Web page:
Chatting with digital Dora

I wasn’t expecting trouble when I called a certain national company. I was sure the friendly, helpful folks at the branch nearest me could handle my issue—until one of them put me on hold. Two hours later—or maybe it was 10 minutes—a recorded voice said, “May I have your zip code please?”

Uh-oh. My call had been transferred to a faraway land; a land occupied by less helpful people who are not people at all. I was in the clutches of Digital Dora. You may have met her—or Automated Annie, Recorded Rita or another one of her colleagues. Their polite, pleasant voices are just a cold-hearted ruse to lull us into thinking they can do the work of a real person. I braced myself and gave Digital Dora my zip code.

She said, “Okay. Let’s start with your account number. Please say ‘I have it’ or ‘I’ll call back when I find it in the giant heap on my desk.’”

No, she didn’t mention my desk, but she did say the rest. And I didn’t have my account number. The staff at my usual location only ask for my name. There was no way I was going to hang up and start over, so I started digging frantically while mumbling swear words. I’d momentarily forgotten that the call was being recorded for quality assurance purposes.

Dora said, “I’m sorry. I didn’t understand that. Please say ‘I have it’ or ‘I’ll call back when I find it.’”

I said, “It’s here somewhere.”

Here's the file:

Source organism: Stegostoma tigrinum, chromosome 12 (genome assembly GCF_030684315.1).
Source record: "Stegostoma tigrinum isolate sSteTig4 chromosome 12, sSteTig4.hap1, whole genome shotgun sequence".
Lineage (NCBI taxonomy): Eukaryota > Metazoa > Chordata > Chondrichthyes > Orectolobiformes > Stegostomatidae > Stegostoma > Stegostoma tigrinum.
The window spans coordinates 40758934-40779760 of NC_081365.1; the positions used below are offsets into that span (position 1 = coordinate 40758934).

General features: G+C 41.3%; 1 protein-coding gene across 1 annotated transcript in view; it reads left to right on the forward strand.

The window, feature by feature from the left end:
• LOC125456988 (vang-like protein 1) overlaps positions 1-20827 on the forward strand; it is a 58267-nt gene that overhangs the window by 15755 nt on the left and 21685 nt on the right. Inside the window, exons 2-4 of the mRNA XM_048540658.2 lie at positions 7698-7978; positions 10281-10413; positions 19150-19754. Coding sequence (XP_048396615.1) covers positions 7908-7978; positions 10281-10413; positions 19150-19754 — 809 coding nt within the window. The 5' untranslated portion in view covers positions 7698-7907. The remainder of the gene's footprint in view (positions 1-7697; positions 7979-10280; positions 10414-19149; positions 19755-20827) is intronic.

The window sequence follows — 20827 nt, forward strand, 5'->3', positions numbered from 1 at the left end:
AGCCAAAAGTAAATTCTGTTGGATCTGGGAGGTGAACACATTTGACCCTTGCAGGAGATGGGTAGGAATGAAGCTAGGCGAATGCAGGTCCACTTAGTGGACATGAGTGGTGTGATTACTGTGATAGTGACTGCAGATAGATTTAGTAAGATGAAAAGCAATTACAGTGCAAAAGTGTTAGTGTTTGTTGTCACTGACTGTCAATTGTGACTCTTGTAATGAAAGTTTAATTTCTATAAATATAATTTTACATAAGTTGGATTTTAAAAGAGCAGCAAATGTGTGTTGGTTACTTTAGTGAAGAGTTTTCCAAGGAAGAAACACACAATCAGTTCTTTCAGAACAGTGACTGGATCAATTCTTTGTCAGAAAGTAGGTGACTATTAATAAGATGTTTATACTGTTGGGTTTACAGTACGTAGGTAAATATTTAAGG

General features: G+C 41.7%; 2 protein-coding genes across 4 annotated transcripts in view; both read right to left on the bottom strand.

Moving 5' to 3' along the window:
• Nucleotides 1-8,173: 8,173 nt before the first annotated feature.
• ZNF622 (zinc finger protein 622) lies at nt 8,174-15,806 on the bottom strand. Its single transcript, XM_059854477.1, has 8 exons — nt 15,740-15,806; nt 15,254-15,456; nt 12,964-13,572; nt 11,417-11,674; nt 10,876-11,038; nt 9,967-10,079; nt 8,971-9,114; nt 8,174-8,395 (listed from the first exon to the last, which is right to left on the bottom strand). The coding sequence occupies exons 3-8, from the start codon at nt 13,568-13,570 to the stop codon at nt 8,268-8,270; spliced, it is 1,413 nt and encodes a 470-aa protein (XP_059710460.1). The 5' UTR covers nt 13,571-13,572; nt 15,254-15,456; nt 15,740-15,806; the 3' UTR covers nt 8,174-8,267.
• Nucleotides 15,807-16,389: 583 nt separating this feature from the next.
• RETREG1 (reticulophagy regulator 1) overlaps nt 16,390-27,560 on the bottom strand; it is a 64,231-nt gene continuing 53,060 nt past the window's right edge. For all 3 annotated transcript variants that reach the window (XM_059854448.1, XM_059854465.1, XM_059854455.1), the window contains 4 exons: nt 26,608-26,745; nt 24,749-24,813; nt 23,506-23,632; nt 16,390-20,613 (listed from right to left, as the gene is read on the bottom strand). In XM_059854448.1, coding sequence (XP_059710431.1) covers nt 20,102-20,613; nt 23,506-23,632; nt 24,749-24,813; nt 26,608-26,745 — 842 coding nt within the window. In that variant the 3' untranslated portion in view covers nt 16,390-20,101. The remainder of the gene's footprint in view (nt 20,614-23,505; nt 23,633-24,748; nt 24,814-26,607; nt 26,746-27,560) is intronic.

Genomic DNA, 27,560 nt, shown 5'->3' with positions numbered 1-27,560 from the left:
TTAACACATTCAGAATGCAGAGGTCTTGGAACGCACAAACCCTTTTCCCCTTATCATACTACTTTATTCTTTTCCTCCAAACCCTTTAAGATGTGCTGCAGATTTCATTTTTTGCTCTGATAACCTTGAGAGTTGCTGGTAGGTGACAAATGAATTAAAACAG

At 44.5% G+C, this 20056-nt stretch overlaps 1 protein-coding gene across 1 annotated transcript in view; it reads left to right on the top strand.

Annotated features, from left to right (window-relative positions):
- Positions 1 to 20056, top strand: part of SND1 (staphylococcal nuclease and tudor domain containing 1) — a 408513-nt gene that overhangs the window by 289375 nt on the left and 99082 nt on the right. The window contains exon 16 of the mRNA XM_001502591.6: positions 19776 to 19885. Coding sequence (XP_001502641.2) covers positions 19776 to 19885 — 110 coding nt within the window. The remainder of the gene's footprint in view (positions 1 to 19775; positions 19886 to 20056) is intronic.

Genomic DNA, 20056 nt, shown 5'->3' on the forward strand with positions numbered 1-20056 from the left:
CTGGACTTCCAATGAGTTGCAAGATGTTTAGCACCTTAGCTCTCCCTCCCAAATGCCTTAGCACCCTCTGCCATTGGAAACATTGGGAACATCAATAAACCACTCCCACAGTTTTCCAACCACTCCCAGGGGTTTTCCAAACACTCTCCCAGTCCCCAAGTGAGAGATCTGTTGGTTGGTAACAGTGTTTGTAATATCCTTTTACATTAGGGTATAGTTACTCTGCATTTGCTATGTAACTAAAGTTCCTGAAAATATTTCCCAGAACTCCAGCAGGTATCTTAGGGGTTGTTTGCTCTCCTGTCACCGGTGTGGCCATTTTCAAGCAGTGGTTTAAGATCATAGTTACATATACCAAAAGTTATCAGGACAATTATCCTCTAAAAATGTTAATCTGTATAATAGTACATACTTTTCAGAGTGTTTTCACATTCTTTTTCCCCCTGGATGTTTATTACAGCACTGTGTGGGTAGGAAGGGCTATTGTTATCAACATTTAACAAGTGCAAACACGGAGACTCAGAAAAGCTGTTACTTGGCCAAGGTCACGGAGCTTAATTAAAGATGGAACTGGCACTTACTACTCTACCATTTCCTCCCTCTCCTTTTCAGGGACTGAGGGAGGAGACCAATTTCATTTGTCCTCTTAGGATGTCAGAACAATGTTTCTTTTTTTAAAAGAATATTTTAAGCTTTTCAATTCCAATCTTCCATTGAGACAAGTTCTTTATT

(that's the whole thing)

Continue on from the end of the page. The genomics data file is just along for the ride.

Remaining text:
She said, “Slow learner, aren’t you.” Not really. She said again, “I’m sorry. I didn’t understand that blah, blah, blah.’”

“I found it!” I finally hollered. She said, “I’m sorry. I didn’t understand that….”

I said, “I have it!” I know when I’m beaten.

She asked me to read my number then she said, “Okay. How can I help? Please say product information, technical support, tips for healthy gums, the latest research on CBD for pets, ten easy steps to diplomatic immunity or say something else.”

I said, “What?”

She asked, “Would you like me to repeat that?”

I said, “I’m not sure.”

She repeated it and I yelled, “Something else,” just so I wouldn’t have to hear it all again.    

“Okay. Describe your problem in a few words.”

I narrowed it down to one: “Uhhhh.” As you’ve probably noticed, it’s hard for me to boil anything down to a few words. Also by this time, I’d forgotten why I called.

She said again, “Describe your problem in a few words.”

I said, “Well….”

She said, “Describe your problem in a few words.”

I whimpered incoherently.

She said, “Describe your problem in a few words.”

Finally I sobbed, “I can’t!”

Digital Dora said, “Let me transfer you to someone who can help.”

I pleaded, “Please, no! I’ll do better!” I was thinking of that old saying, “better the Digital Dora you know than the Digital Dora you don’t know.”

But it was too late. She’d put me on hold where I stayed for nearly four hours. Or maybe it only seemed that long because every 20 seconds one of Dora’s colleagues came on to thank me for my patience and tell me how important I am to their company. On the bright side, I had time to remember why I was calling.

At last, someone said, “Hello. Can I help you?” His voice sounded so real that I had to ask, “Are you a…person?”

He said, “Excuse me?”

“You’re not Automated Al or Recorded Richard are you?”

“No. My name is David,”

“Digital David?”

“No. Just David. Can I help you?”

“I hope so.” And then I explained my problem.

I was ready to trust him for no other reason than that he was human. But then he said, “What’s your zip code? I’ll transfer you to the store nearest you.”